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Discussion on: Let's face it, we have a broken technical interview process in our industry

deepu105 profile image
Deepu K Sasidharan Author

I don't agree. I have worked with such companies and it works pretty well. We never hired anyone who wasn't qualified for the job. When I say lowest denominator I'm not saying dumping down the process, I'm talking about making it fair for people with less social skills and anxiety as others who have social skills and no anxiety shouldn't have a problem anyway

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190245 profile image
Dave

On that subject, we'll agree to disagree.

Two of my children are on the autistic spectrum, and while it's not everyone's choice, our choice has been to raise them in the way that we expect them to put in the appropriate effort required to be successful in society. Unfortunately for them, that means probably putting in more effort than the average person, just to get a level playing field. I've reminded them a few times that if they use their condition as an excuse for anything, they really won't like the way I handle whatever situation it is, but if they put too much effort in and pander to the whims of others, they'll wish they made an excuse and didn't bother trying at all.

One, for example, simply could not hold a pen/pencil. Should I have let him never learn handwriting, maybe skipping straight to a keyboard? Or should I have put the work in with him, enrolled him in extra (specialist) classes, and bought a 3D printer to custom make a few grips that he could hold to use pens/pencils?

This is the point I was trying to make before in our discussion - in my opinion - there must be some middle ground that's achievable. I don't know what it is, and I don't know how to completely eliminate things like performance anxiety from the interview, I don't know if I'll ever know. But that won't stop me trying to figure it out.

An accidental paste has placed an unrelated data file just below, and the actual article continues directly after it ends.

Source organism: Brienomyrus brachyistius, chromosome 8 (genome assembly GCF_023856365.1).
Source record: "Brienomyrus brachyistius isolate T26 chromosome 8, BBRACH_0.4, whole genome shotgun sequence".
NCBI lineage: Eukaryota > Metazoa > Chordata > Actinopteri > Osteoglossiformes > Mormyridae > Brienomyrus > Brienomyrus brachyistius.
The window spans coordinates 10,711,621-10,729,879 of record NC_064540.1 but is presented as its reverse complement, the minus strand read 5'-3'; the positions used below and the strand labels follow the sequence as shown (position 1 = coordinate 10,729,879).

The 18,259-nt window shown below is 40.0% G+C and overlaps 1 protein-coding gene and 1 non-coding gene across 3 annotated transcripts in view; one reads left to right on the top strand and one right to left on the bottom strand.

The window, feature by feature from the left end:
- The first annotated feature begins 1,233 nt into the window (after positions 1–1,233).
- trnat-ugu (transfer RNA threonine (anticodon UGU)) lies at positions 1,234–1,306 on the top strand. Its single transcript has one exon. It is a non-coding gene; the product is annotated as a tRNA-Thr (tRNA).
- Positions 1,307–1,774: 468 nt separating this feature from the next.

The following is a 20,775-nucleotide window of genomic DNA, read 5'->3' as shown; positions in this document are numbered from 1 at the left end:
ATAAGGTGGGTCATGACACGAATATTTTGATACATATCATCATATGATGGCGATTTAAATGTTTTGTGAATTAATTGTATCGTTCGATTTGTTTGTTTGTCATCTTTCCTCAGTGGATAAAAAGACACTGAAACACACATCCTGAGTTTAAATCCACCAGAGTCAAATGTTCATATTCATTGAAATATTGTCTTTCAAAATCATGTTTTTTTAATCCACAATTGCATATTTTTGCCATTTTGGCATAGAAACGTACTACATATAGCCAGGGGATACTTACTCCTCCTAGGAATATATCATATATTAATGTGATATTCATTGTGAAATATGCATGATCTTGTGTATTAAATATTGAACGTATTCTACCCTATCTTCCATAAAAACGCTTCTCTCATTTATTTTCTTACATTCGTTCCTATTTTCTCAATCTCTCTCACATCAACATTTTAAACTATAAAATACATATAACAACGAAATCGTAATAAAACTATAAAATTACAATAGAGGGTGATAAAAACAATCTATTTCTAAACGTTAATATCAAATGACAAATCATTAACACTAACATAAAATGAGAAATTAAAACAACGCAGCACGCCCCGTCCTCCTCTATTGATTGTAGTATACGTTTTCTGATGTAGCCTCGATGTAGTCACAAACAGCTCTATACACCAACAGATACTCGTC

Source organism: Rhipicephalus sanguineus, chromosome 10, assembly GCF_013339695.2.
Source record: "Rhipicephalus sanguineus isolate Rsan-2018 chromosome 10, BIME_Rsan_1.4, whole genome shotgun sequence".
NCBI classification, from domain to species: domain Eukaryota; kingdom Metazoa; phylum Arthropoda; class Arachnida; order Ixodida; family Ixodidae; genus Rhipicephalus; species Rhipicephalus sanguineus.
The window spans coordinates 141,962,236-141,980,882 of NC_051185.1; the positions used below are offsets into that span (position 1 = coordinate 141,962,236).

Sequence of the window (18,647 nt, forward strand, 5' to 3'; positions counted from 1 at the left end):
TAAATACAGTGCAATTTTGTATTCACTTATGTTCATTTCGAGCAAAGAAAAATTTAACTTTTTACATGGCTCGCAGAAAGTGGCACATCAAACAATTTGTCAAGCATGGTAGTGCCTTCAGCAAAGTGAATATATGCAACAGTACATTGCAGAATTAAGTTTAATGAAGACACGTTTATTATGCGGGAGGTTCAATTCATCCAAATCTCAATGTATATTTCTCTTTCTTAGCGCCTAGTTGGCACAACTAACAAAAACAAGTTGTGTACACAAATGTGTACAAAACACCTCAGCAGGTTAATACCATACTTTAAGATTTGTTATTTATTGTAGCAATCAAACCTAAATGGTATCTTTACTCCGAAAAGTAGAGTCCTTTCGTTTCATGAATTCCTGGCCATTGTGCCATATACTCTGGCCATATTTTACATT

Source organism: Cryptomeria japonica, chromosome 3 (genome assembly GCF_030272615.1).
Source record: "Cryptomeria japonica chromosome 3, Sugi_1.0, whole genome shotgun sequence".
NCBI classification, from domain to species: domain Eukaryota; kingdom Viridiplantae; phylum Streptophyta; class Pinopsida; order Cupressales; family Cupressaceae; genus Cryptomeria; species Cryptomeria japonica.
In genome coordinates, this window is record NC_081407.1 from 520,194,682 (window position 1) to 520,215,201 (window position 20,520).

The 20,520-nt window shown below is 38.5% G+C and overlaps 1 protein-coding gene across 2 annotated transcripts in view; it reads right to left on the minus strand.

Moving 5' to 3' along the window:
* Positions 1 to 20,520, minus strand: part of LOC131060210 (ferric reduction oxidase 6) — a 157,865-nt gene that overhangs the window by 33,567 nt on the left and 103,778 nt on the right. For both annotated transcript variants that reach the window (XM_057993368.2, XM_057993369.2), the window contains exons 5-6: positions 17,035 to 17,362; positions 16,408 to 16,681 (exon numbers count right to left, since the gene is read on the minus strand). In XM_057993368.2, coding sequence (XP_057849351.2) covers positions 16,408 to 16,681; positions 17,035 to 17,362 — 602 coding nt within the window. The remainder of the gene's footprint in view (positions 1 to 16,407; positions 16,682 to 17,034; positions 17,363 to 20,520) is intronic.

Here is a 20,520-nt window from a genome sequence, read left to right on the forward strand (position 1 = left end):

Lets say in some hypothetical situation, a candidate (or their recruiter) tells me that they have severe anxiety issues. I think (and like to hope) that my response there would be "ok, tell me what you need, to minimise that issue." Somewhere in the ensuing discussion, there would be a point that either they'd agree to the flexibility that I was willing to put in, or I'd thank them for their time & wish them luck. As a starting point, I'd probably lay out the kind of things we'd be talking about, and tell them that I would be putting code up on the screen and they'd have to talk me through a couple of minor bug fixes etc. I'd probably advise that they spoke to a medical professional (eg., their regular doctor), and suggest that if they wanted, they'd be welcome to bring someone into the Skype call to help relax their nerves etc.

Finally, as some of the other commentors have mentioned, I think probably the article could be worded better. Yes, some interviews are horrendous (a friend is about to do a paired programming exercise with someone for stage 3 of 7 at a company). Sometimes take home tests demand too much time etc. But much like mental health issues are incredibly specific to the person, the interview process is incredibly specific to the hiring manager or company, and they exist on a spectrum.

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deepu105 profile image
Deepu K Sasidharan Author

Well its ok that we don't agree on everything. I'm glad we agree on somethings and I'm even more glad the post generated this conversations.